Written by Don Pownell:
There is one thing which is true that separates me from most WVU football fans. I personally knew the following WVU coaches- Gene Corum, Jim Carlen, Bobby Bowden, Frank Cignetti, Don Nehlen, and Bill Stewart. I chose not to know Rich/Rod and to date have not taken an interest in meeting Dana Hogerson. Due the fact that I knew these coaches, I would like to provide some insight into who they were as individuals. It has been a struggle to write this piece as I want to write fact with no personal reflection of the writer. And, of course I want it to be interesting. My assignment is not to write about won/lose records or state simple facts which anyone can find. My assignment is to write about them as people. After many failed attempts in writing the article, it became perfectly clear this article is going to reflect the changing social values of America. I cannot help it, people 50 years ago were different than they are today and of course so is college football. I am not attempting to write something to provide a basis for anyone to judge one against the other, I am writing about who they were as individuals.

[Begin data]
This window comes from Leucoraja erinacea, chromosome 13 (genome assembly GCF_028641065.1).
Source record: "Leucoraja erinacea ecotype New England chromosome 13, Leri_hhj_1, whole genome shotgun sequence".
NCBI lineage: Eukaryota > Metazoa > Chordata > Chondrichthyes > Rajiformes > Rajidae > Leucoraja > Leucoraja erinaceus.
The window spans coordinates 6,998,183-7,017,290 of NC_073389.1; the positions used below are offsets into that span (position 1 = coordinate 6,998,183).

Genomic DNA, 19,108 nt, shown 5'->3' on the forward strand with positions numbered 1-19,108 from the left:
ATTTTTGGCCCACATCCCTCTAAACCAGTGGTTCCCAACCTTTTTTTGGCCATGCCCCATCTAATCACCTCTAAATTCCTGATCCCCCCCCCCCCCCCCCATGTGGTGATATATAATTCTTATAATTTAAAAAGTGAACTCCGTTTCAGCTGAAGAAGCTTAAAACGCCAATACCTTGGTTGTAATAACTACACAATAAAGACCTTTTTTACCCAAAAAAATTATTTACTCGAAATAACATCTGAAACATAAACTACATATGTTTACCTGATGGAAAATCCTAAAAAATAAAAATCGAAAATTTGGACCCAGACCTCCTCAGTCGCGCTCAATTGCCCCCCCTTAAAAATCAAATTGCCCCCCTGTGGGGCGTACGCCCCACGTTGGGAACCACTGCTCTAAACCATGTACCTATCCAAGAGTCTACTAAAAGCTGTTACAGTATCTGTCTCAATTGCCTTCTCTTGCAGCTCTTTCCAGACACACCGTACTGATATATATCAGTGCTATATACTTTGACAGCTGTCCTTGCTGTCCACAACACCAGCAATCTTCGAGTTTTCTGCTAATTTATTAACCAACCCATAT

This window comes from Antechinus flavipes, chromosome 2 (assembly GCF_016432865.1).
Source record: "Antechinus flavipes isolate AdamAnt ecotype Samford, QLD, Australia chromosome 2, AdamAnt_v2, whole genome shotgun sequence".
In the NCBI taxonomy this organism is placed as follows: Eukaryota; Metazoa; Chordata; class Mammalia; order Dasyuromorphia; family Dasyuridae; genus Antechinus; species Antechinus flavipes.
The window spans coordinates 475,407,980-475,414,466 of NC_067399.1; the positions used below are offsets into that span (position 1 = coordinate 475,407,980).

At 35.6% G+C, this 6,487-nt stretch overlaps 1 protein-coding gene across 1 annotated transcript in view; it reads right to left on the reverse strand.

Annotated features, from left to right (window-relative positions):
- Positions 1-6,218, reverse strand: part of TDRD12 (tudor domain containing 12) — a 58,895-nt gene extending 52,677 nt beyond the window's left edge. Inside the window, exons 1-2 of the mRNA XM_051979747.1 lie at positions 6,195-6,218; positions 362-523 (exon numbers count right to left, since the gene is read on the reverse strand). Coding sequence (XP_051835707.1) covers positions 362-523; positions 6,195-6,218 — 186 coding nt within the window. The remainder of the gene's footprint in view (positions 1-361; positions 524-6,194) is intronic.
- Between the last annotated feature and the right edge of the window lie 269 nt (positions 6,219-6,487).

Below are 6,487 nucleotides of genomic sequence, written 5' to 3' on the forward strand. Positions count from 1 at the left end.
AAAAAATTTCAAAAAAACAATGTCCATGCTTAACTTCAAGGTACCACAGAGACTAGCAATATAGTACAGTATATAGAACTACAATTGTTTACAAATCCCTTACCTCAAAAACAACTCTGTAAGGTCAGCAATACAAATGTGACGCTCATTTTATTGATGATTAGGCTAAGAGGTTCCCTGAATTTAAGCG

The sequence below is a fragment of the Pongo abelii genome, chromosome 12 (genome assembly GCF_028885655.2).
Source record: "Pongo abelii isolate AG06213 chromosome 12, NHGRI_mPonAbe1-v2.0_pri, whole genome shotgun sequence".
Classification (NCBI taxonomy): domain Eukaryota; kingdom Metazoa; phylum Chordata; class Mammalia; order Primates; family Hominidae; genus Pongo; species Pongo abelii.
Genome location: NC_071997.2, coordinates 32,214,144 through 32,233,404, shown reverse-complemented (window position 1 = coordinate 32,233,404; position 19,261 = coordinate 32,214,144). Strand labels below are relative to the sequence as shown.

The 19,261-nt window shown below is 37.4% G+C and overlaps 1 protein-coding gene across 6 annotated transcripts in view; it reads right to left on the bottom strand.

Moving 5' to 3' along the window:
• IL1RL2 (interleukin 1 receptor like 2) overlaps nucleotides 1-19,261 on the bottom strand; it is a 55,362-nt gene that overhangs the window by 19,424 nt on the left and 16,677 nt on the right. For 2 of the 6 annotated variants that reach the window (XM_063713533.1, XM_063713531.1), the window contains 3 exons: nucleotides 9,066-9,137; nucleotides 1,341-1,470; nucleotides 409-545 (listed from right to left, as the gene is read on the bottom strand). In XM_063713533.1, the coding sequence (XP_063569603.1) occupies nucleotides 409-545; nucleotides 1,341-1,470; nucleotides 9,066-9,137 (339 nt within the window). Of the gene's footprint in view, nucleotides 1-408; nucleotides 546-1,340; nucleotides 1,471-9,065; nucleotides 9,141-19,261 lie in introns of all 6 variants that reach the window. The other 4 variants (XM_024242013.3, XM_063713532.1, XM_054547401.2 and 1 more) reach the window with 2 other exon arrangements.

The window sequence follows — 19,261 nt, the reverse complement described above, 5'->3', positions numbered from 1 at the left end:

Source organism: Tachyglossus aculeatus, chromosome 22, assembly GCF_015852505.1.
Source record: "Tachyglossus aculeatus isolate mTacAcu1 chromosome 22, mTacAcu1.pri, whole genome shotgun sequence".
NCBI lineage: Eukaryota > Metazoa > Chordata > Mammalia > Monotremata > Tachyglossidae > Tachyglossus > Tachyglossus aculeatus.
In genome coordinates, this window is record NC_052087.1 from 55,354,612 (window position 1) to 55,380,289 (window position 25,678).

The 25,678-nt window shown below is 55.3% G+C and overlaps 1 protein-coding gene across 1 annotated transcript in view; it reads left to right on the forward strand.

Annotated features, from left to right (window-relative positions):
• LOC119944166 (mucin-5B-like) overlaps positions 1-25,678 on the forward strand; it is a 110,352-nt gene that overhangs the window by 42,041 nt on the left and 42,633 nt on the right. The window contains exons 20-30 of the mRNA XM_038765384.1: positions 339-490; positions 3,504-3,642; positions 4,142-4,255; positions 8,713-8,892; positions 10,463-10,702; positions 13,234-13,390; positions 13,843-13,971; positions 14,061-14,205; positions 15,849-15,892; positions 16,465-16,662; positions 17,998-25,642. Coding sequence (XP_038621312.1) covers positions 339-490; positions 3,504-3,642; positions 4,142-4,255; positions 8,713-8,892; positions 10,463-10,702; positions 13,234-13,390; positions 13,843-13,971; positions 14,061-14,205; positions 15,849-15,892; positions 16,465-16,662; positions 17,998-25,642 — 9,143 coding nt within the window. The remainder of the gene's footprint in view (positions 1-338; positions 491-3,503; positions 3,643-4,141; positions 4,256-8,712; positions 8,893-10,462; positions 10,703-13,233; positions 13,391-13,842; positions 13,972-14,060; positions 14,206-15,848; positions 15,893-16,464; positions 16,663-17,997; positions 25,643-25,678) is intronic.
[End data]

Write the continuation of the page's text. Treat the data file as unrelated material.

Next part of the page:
Gene Corum was known as “gentleman” Gene, which is a perfect definition for him. Upon being relieved from head coaching duties at WVU, coach Corum was provided a position as an instructor in the department of physical education at WVU. Back in those days we at WVU did not put a man out in the cold, we took care of them. How did I meet coach Corum? While a student at WVU, I stop by his office and informed him I was a great mountaineer fan and I just wanted to shake his hand. He ask me to set down and did I have anything in mind to discuss. Of course we had lots to discuss. He was a gentleman in every respect and he made me feel perfectly at home. We had about a 30 minute conversation but he left me with the following impressions; first and foremost he remained a mountaineer and he was very proud to have lead the old gold and blue. Second he loved the state of West Virginia. Third he understood the position WVU held within the state and the value it created for the residents of WVU. Fourth, he ended his career as a teacher- This is an important point- Coach Corum saw his role as a coach as more than wins and loses- at heart he was a teacher and saw a responsibility to produce athletes who would contribute positively in society. One issue that gets looked over in Coach Corums tenture is that fact that he broke the color barrier, he recruited Roger Alford, the first African American to play football at WVU.